Every single person who receives the diagnosis of asthma will receive a treatment plan from the doctor. A top recommendation is to have the asthma symptoms well managed. Why is it so important to have the symptoms under control? What can asthma lead to if not treated? It leads to a number of short and long-term complications. Let’s have in this article a review of the possible complications of asthma if left untreated.
Asthma complications affecting the lungs
Doctors use special lung tests like spirometry to assess how well the lungs function. While lung capacity is impaired during an asthma attack, lung function can be reduced even when a person is on asthma medication. If symptoms are not well controlled, lung function is more likely to deteriorate over time. The result: more severe shortness of breath, coughing, chest tightness, and wheezing. When an acute attack occurs, the lung functions further declines, putting that person at even greater risks and complications, which can be life-threatening.
- Asthma causes specific changes in the airways. The airways become more hyper responsive to various allergens and triggers from the environment. Due to chronic inflammation, the airways suffer remodeling and permanent changes in their structure, leading to tissue damage. As the lung function further decreases, the wall of the airways becomes thicker, and there will be more mucus produced.
- Acute asthma attacks. If asthma is left untreated or it is poorly managed, the risk of asthma attacks is increased. Over one million visits to the emergency department occur each and every year due to complications of asthma. Emergency care is needed. The asthma inhaler does not ameliorate the condition and a person experiences extreme shortness of breath, severe chest pain, difficulty walking and talking and bluish discoloration of the skin. Left untreated, acute attacks lead to life threatening, respiratory failure.
- Pneumonia. It is well known that asthma increases the risk of lung infections -or pneumonia because of previous lung damage caused by asthma. Pneumonia is a common cause of hospitalization in both children and adults with asthma. The flu (in adults) and respiratory syncytial virus (in children) are some of the most common causes of viral pneumonia, while pneumococcus is a leading cause of bacterial pneumonia. Typical symptoms of pneumonia include fever,difficulty breathing, chest pain, and rapid heartbeat.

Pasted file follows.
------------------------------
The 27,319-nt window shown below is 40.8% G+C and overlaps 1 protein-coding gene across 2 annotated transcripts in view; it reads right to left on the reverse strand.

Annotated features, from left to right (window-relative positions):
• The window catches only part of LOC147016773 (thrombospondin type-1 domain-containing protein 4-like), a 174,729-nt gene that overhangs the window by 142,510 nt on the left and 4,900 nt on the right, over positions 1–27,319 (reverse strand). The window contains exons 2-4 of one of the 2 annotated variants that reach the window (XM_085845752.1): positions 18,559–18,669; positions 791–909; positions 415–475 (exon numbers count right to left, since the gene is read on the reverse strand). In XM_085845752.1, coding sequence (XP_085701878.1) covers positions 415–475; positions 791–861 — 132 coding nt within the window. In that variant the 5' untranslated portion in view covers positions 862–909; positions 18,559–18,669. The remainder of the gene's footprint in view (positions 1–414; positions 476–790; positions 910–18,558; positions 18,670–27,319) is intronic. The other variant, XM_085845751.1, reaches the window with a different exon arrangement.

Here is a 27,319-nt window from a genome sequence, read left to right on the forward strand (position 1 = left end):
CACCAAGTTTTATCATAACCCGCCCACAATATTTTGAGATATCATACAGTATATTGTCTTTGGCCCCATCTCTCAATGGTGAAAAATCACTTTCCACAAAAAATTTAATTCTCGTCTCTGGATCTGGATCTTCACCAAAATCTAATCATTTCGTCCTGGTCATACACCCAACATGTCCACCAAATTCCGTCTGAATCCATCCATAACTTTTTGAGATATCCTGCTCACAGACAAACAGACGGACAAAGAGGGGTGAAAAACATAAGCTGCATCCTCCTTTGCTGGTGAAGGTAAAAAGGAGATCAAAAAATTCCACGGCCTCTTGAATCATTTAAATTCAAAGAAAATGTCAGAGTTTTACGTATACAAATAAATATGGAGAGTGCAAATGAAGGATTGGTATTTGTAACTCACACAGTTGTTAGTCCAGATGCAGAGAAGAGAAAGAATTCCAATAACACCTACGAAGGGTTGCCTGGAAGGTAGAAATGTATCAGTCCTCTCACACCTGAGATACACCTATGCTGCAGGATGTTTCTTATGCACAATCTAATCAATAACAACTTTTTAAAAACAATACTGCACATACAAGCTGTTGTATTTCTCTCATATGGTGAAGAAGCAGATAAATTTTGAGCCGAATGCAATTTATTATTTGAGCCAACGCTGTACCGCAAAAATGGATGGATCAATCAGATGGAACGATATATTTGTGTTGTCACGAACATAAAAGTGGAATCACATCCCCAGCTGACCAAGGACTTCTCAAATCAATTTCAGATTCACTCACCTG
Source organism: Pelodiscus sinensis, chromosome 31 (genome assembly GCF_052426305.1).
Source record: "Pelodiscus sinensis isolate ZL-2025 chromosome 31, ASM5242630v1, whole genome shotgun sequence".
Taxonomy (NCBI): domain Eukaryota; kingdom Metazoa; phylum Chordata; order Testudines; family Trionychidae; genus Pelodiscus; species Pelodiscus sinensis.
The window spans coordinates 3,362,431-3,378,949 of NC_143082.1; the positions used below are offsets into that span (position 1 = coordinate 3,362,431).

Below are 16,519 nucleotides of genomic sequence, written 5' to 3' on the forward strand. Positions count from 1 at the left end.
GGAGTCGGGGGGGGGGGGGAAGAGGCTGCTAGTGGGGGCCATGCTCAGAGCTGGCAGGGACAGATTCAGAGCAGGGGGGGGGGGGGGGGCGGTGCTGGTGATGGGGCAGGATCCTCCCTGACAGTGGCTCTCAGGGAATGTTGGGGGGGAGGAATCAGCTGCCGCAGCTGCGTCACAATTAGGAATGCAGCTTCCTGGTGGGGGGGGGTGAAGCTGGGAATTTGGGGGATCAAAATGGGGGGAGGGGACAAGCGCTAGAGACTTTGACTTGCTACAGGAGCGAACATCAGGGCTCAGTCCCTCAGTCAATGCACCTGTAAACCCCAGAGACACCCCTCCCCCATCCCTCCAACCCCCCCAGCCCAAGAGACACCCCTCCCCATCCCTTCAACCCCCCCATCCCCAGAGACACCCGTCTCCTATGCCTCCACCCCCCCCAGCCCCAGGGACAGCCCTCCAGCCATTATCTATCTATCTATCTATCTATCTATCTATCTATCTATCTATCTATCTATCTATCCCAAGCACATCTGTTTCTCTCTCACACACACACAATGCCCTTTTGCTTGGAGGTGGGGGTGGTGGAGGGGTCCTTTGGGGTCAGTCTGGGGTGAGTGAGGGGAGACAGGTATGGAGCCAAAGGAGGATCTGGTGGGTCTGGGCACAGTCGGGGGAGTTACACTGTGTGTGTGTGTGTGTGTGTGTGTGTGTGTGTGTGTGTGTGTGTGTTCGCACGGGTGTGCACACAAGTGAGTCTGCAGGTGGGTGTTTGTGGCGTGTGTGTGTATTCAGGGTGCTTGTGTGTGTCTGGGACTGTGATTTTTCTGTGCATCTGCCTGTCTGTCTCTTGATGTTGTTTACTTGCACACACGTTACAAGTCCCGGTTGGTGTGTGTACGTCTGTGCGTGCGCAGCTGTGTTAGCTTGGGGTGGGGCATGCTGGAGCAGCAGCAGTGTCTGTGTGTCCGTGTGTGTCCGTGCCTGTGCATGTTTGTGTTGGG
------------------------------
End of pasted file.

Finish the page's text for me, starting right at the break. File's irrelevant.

Ashma complications in children versus adults
In children, asthma can lead to many complications, including growth delays, various learning disabilities, trips to the emergency department, and missed days at school. Adults with asthma also may miss workdays, seek emergency care, and have an increased risk of developing depression and other mental-emotional issues. A 2008 survey found that roughly 60% of children had at least one day of asthma-related school absence and when added up, caused 10.5 million missed days of school. About 1 in 3 employed adults missed at least one workday due to asthma, which added up to over 14 million days of missed work.
Both children and adults with asthma are more likely to develop obesity compared with people without asthma. Obesity further worsens asthma symptoms.
Regardless of age, asthma interferes with day-to-day life, especially in cases of moderate persistent, severe persistent asthma and of course, in case of acute attacks. Asthma symptoms often occur at night, interfering with sleep and causing fatigue the next day. Not being able to enjoy physical activity or spending time outdoors during allergy seasons can lead to a sedentary life, obesity, diabetes, high blood pressure, high cholesterol levels, stress, and depression.
Complications due to asthma treatment
While asthma medications help prevent or manage symptoms, they can also cause side effects. Common asthma drug side effects include throat irritation and fungal infections (i.e. from inhaled medicine)to rapid heartbeats, anxiety, depression, sleeping problems like insomnia and nightmares, acid reflux. Steroid medication is associated with high blood pressure, osteoporosis, Cushing disease, cataracts, and other complications.
Beyond all the above complications, asthma increases the risk of early death- especially if this condition is left untreated. While the asthma death rate has been declining over the years, there are still thousands of deaths each and every year in the US and some of these deaths can be prevented.
In order to prevent all the complications and stay as healthy as possible, it is important to have regular follow up with the treating healthcare providers. Even better, consider having a medical team to monitor asthma including the family physician or pediatrician, lung specialist, as well as a dietician and physiotherapist for custom dietary and exercise plans. If the symptoms are not well managed, the treatment plan has to be reviewed. If there are side effects from the medication, the dosage may need adjusted or switched to another drug. New therapies like monoclonal antibodies show promising results.